8. Sign up for banking alerts
Many financial institutions allow users to enable transaction alerts so they’re aware of every single transaction made either in-store or through online transactions. These alerts can inform you of any suspicious activity with your account. Often, these alerts come in the form of a text message or an alert through the mobile banking app itself.
9. Keep your apps and operating systems up to date
By updating your operating system and apps, you’re ensuring the software has the latest bug patches—fixes of vulnerabilities recently identified by the developers. Software developers often roll out bug fixes quickly to protect users and prevent large-scale security issues. Most apps and operating systems alert you periodically to enable updates, but your best bet is setting all your apps to get updated automatically.
10. Visit sites only with Secure Socket Layer (SSL) encryption
Sites with an SSL Certification transmit data from their client to a server through encryption, making it unreadable by third parties. Most online banking platforms have SSL encryption on their sites. However, skilled malicious hackers could employ SSL stripping methods to trick a server into abandoning its encrypted connection. As its name suggests, SSL stripping involves removing the SSL layer of a secure website so that users end up on an unencrypted version.
Read more about SSL stripping methods here.
11. Don’t leave devices unattended
Perhaps the most basic thing you can do to protect yourself while online banking is to avoid leaving devices unlocked and unattended. Smartphones and laptops are commonly used for online banking, and they’re often used to store personal information, including passwords and account numbers. They’re also used for two-factor authentication (via your phone number or email, for example), so access to them would significantly decrease your account security.
12. Get identity theft protection
Some banks, credit card issuers, and even your employee benefits plan might include identity theft protection services for free or at a low cost. Third-party services also offer protections for a monthly fee. These include monitoring whether your sensitive information is showing up where it shouldn’t and keeping track of your credit score, with reimbursements if your identity is compromised.
Common online banking risks
All web-based services, including online and mobile banking services and applications, are prone to security breaches and fraud. Here are some of the common risks:
As with any sort of internet-based service, online banks may experience technical difficulties. Some banks might also go offline during technical and maintenance work. While banks can alert customers of technical issues, it’s difficult to predict how long such issues will last, disrupting your banking activities.
Some scammers and hackers have been able to create fake online banking sites and apps that trick customers into entering their passwords and other personal details. Always ensure that you’ve downloaded legitimate apps from official app stores and ensure that you’re accessing SSL-encrypted sites of your banking partner while on a browser.
If a fraudster gains access to your account, they can impersonate you and rack up large amounts of debt or make unsolicited transactions under your name. Your identity could also be used to open accounts at other banks. According to the Federal Trade Commission (FTC)’s Consumer Sentinel Network report, the number of identity theft cases has more than doubled from 2019 to 2020.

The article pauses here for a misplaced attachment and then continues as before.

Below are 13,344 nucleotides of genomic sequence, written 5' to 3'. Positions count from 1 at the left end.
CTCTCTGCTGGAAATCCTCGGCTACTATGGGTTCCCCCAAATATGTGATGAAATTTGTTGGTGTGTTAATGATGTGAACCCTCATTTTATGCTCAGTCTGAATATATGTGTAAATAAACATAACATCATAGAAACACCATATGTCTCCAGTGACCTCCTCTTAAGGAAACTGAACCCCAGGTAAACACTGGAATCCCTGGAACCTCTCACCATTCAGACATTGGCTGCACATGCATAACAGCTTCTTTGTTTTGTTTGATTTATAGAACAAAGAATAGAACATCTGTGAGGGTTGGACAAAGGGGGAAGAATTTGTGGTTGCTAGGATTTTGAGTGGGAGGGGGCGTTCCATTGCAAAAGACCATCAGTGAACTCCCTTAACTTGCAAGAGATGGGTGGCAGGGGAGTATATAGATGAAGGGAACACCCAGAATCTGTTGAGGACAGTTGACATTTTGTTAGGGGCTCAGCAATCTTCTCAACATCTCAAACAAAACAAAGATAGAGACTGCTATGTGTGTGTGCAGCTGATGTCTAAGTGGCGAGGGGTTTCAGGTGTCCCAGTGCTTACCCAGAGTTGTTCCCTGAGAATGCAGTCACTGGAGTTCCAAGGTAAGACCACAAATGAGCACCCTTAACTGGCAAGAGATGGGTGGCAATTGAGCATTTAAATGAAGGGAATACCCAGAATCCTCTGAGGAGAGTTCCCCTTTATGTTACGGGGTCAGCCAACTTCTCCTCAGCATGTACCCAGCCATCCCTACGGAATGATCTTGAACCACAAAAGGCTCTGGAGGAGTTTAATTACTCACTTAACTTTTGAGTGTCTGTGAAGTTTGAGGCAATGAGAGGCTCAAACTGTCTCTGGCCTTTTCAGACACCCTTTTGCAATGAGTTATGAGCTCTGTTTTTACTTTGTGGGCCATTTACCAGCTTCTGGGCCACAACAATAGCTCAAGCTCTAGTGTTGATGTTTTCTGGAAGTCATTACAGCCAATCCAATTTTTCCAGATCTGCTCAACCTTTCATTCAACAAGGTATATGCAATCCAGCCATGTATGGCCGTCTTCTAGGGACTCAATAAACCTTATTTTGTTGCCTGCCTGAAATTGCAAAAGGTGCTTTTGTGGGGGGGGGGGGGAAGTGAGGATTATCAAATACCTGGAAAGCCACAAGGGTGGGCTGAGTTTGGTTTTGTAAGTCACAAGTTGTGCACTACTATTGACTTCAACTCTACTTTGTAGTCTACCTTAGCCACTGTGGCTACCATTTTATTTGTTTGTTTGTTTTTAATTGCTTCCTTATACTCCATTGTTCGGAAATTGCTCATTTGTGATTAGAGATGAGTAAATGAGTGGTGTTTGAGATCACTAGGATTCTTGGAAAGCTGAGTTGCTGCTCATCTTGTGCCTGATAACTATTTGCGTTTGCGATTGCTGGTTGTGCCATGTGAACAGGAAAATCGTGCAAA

Threat actors could attempt to phish important information like the passwords to your bank account by sending you an email with links in a bid to extract information from you. Phishing incidents have been increasing steadily since the pandemic started in 2020. The number of monthly attacks doubled in two years, from about 40,000 in May 2022 to over 100,000 in April 2022.
Protection is best
It’s true that financial services are insured and may be liable if they are found to have given fraudsters access to your account. But in many cases, it might be up to you to prove you were hacked or risk losing access to your account for a long time.
With relatively little effort, it is possible to hugely increase the cost necessary to attack your financial accounts, discouraging hackers enough to move on to an easier target. Just a few steps will greatly improve your security and put your mind at ease.
FAQ: About online banking security
How safe is online banking on a mobile phone?
Online banking on mobile devices is generally safe when done through legitimate apps downloaded through authorized app stores. Avoid online banking when you’re on public Wi-Fi, or at the very least, turn on a VPN to add a layer of protection.
Is online banking safe on Android?
Yes, online banking is safe on Android. Always ensure that you download your banking app directly from the Google Store and not through a third-party site.
What are reasons not to use online banking?
Online banking can be convenient, fast, and secure. But not having any online banking presence would help prevent phishing attacks or other hacks via your login. (That said, this would not prevent a hack or data breach of the bank account itself.) Banking is also the category of services where users are most likely to forget their passwords, according to an ExpressVPN survey, which increases the hassle. For added security, online banking often requires multiple forms of authentication, and lost hardware keys or forgotten answers to security questions make it harder for legitimate users to log in to their accounts. Some people also prefer to get help from a person in a physical bank.
What are examples of online banks?
All major traditional banks nowadays have an online banking division, whether it’s Bank of America, HSBC, ICBC, or Citigroup. However, a growing number of banks exist purely online—these are referred to as digital banks. They include Ally, WeBank, Klarna, Mox, Trust, Nubank, Wise, K Bank, Chime, Revolut, and Monzo.